This press release was originally published on January 22, 2015. WASHINGTON, D.C. – The House Dyslexia Caucus today announced its 114th Congress leadership with Congresswoman Julia Brownley (D-Calif.) and Congressman Lamar Smith (R-Texas) serving as bipartisan co-chairs.
“I am delighted to welcome Congressman Smith, who has been a leader in Congress on this important issue, as Caucus co-chair,” said Brownley. “As the mother of a daughter with dyslexia, I understand all too well the challenges that these uniquely talented and gifted individuals face. By bringing together individuals with dyslexia, community advocates, scientists, educators, and policymakers, the Caucus can play an important role in raising awareness about dyslexia, which affects millions of Americans. I hope the Caucus can help ensure that dyslexia is better understood and earlier identified, so that students are provided the necessary resources and accommodations to reach their full potential.”
“I am pleased to lead this important caucus with my colleague, Congresswoman Brownley,” said Smith. “As a member of this caucus and chairman of the House Science, Space, and Technology Committee, I have realized the importance of continued dyslexia research as well as the need for early detection and intervention in our schools. My hope is that this caucus will continue to play a key role in educating our colleagues in Congress and the public about dyslexia. Changing the way we approach dyslexia – as possibility rather than disability – can enhance opportunities and brighten futures for millions.”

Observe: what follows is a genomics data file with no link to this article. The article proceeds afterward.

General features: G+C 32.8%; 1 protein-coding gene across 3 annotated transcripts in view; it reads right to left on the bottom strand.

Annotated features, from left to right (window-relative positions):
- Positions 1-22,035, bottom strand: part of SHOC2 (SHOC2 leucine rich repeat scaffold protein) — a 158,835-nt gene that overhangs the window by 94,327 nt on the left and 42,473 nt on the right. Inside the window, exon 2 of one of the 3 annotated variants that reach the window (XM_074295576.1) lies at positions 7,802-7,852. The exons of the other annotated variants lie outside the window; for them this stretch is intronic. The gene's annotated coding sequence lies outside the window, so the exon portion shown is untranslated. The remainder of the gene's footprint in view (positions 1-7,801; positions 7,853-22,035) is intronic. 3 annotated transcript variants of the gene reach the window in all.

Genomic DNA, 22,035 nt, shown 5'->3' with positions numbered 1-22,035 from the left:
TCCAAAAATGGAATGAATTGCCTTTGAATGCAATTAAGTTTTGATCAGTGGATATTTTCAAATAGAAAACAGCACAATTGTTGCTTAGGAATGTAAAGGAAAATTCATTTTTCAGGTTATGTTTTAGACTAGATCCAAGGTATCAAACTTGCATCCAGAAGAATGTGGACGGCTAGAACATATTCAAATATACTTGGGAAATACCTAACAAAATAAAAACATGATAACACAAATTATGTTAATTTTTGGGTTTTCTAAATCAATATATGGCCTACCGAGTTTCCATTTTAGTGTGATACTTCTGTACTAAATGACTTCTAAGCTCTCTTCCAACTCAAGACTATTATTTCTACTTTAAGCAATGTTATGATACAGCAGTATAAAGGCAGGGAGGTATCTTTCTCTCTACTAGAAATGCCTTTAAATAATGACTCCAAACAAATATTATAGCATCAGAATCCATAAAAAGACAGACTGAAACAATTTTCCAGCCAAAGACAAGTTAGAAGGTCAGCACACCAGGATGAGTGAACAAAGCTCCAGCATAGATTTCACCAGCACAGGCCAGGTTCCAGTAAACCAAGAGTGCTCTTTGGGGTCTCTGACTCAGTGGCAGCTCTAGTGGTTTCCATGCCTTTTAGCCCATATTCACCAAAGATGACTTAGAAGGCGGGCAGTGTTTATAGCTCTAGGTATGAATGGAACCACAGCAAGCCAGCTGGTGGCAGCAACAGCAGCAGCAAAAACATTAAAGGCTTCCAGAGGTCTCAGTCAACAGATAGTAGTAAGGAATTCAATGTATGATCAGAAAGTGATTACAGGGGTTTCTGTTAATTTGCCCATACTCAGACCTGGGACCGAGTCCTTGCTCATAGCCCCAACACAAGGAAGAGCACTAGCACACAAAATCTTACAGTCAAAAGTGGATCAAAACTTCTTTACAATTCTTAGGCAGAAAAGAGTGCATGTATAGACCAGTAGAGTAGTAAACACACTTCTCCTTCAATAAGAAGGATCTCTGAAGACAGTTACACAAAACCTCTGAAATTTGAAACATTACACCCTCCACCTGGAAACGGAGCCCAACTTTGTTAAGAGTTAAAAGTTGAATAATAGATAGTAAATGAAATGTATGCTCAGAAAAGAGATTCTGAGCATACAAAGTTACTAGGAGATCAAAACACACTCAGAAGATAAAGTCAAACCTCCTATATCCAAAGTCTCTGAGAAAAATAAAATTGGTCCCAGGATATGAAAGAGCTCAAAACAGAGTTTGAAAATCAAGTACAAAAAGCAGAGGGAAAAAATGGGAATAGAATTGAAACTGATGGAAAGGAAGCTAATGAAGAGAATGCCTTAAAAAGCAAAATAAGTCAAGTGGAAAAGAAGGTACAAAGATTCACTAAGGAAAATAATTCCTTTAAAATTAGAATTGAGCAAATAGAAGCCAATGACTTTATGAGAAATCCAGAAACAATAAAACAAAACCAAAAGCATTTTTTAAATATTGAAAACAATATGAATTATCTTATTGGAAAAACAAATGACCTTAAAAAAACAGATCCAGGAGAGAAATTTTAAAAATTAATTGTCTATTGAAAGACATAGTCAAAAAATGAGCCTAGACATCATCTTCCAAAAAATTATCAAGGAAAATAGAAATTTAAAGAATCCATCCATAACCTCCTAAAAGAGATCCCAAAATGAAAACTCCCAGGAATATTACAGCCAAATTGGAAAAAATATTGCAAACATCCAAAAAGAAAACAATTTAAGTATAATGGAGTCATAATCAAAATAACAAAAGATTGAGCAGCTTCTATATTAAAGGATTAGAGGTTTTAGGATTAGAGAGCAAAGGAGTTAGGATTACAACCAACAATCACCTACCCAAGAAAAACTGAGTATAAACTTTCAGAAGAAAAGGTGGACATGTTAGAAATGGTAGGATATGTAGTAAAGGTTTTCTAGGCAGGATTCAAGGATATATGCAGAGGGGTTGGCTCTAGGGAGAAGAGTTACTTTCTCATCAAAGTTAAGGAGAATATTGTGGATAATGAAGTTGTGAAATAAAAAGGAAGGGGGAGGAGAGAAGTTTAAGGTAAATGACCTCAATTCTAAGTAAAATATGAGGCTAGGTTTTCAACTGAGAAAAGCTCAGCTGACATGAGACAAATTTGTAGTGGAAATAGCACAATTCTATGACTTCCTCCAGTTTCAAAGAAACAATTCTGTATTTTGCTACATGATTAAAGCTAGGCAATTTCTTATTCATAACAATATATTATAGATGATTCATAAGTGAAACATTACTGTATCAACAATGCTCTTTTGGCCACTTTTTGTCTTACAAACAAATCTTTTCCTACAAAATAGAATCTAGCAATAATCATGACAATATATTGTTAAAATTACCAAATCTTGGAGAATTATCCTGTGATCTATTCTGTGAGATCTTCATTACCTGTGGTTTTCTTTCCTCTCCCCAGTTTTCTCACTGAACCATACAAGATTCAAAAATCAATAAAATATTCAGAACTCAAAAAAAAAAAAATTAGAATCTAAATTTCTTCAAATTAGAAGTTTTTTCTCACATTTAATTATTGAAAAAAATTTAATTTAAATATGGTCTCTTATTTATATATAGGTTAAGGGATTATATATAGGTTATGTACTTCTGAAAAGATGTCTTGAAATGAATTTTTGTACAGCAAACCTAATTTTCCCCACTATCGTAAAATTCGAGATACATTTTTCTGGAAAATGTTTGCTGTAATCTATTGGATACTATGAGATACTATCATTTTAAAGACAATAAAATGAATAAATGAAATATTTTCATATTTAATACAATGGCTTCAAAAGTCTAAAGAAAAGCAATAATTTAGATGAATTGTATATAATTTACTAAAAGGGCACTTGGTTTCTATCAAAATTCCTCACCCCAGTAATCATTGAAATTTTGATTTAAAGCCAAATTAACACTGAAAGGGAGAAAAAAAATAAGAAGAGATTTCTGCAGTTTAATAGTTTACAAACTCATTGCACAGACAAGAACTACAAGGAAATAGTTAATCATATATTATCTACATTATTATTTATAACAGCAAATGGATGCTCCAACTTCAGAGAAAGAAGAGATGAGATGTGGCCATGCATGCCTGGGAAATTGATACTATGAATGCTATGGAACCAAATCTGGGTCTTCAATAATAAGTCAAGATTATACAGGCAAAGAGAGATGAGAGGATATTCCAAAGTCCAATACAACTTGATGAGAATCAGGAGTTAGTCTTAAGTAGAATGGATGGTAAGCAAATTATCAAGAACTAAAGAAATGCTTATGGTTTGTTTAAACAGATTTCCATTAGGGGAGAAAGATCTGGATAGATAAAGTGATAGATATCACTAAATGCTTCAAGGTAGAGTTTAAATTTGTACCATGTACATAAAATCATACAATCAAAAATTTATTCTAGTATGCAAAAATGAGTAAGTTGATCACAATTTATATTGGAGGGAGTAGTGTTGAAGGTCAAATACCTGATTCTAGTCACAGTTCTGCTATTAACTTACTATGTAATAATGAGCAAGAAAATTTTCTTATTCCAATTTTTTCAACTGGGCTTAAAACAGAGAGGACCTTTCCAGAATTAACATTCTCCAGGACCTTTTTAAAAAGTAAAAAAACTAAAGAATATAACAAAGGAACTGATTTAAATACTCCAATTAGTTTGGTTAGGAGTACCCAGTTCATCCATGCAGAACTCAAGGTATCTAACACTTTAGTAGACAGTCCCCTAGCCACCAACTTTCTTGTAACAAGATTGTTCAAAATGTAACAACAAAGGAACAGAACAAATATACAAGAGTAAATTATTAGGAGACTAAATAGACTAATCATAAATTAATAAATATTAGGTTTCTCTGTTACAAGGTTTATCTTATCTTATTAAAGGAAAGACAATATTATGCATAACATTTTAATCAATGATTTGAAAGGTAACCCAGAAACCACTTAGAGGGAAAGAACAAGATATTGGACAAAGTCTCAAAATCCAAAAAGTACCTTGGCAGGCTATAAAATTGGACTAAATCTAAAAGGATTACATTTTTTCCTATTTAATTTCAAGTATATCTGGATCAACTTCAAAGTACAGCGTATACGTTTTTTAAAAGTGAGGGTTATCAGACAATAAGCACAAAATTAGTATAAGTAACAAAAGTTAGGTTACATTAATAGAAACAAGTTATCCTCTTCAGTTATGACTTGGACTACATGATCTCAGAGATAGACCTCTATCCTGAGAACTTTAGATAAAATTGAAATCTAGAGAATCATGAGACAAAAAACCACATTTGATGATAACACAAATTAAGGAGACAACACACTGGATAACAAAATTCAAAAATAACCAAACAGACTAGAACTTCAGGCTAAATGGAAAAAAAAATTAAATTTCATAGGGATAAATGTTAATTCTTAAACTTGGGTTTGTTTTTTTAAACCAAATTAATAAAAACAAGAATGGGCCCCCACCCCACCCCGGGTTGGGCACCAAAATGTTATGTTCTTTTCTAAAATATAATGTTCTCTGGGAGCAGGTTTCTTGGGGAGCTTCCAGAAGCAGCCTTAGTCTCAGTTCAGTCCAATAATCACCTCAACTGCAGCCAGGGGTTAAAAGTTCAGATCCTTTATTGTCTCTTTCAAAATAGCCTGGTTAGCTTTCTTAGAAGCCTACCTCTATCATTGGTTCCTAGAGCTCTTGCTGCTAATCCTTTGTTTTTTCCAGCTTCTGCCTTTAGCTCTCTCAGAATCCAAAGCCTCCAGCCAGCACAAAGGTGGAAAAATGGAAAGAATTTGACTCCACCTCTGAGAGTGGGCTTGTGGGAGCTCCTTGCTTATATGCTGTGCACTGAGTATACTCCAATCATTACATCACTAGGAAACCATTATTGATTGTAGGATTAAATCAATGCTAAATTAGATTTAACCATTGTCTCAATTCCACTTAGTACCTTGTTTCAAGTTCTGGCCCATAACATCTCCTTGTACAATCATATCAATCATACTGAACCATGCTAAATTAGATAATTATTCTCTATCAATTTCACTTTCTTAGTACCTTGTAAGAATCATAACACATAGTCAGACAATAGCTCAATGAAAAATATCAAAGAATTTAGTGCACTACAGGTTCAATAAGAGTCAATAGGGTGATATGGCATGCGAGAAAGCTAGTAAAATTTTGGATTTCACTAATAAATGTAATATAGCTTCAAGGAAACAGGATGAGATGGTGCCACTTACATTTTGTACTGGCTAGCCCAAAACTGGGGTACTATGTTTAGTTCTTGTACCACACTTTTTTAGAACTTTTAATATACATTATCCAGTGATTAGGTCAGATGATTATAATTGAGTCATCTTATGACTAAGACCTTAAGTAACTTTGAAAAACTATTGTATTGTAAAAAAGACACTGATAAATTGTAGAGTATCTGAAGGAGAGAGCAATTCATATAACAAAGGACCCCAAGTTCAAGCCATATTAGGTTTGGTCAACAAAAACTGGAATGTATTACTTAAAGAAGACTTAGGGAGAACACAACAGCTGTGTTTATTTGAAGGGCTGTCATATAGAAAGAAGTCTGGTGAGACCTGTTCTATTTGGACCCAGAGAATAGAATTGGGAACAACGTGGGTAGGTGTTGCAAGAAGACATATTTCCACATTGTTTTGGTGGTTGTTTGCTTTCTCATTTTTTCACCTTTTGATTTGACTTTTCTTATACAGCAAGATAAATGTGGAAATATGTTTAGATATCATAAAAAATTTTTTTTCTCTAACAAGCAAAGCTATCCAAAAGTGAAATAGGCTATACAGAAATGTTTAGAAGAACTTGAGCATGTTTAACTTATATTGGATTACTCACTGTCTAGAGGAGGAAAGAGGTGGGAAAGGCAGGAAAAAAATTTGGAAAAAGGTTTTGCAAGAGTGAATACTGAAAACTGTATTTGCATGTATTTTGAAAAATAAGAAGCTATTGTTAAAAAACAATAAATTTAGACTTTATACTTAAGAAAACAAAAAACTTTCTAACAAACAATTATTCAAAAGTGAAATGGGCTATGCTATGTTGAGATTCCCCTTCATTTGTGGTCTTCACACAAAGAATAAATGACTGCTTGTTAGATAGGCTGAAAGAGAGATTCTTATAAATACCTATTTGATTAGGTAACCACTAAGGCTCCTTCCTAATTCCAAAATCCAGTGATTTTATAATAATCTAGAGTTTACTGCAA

Dyslexia is the most common learning disability in the United States, impacting Americans from all walks of life at all ages, including Members of Congress, their families, and thousands of their constituents. As many as one in five Americans struggle with dyslexia or other learning disorders. According to a November 2011 Government Accountability Office report (GAO-12-40), many students with learning and other disabilities, including dyslexia, are not receiving accommodations, such as extended testing time, required by the Americans with Disabilities Act (ADA) when they take high stakes examinations such as the SAT, GRE, LSAT, or US Medical Licensing Examinations and others.
The Dyslexia Caucus was founded as a bipartisan task force dedicated to increasing public awareness about dyslexia and ensuring equal educational opportunities to students with the disorder.